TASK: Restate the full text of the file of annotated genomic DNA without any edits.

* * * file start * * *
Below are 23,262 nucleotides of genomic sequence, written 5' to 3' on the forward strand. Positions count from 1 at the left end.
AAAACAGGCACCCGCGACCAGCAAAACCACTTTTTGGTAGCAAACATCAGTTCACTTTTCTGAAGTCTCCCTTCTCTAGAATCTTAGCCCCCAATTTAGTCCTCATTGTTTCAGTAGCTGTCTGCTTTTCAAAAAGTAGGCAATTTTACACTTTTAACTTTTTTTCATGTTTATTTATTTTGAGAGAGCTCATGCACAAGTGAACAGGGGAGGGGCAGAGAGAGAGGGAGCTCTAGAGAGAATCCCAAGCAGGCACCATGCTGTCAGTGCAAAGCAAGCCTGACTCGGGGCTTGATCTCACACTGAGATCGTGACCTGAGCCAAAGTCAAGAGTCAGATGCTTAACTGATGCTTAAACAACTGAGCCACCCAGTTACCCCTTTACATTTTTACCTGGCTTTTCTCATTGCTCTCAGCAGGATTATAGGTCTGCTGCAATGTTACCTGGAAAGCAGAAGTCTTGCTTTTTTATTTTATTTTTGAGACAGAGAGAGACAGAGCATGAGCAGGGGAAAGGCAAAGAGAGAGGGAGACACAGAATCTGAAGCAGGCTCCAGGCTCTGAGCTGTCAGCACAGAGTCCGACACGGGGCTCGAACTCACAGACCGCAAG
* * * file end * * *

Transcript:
Below are 23,262 nucleotides of genomic sequence, written 5' to 3' on the forward strand. Positions count from 1 at the left end.
AAAACAGGCACCCGCGACCAGCAAAACCACTTTTTGGTAGCAAACATCAGTTCACTTTTCTGAAGTCTCCCTTCTCTAGAATCTTAGCCCCCAATTTAGTCCTCATTGTTTCAGTAGCTGTCTGCTTTTCAAAAAGTAGGCAATTTTACACTTTTAACTTTTTTTCATGTTTATTTATTTTGAGAGAGCTCATGCACAAGTGAACAGGGGAGGGGCAGAGAGAGAGGGAGCTCTAGAGAGAATCCCAAGCAGGCACCATGCTGTCAGTGCAAAGCAAGCCTGACTCGGGGCTTGATCTCACACTGAGATCGTGACCTGAGCCAAAGTCAAGAGTCAGATGCTTAACTGATGCTTAAACAACTGAGCCACCCAGTTACCCCTTTACATTTTTACCTGGCTTTTCTCATTGCTCTCAGCAGGATTATAGGTCTGCTGCAATGTTACCTGGAAAGCAGAAGTCTTGCTTTTTTATTTTATTTTTGAGACAGAGAGAGACAGAGCATGAGCAGGGGAAAGGCAAAGAGAGAGGGAGACACAGAATCTGAAGCAGGCTCCAGGCTCTGAGCTGTCAGCACAGAGTCCGACACGGGGCTCGAACTCACAGACCGCAAG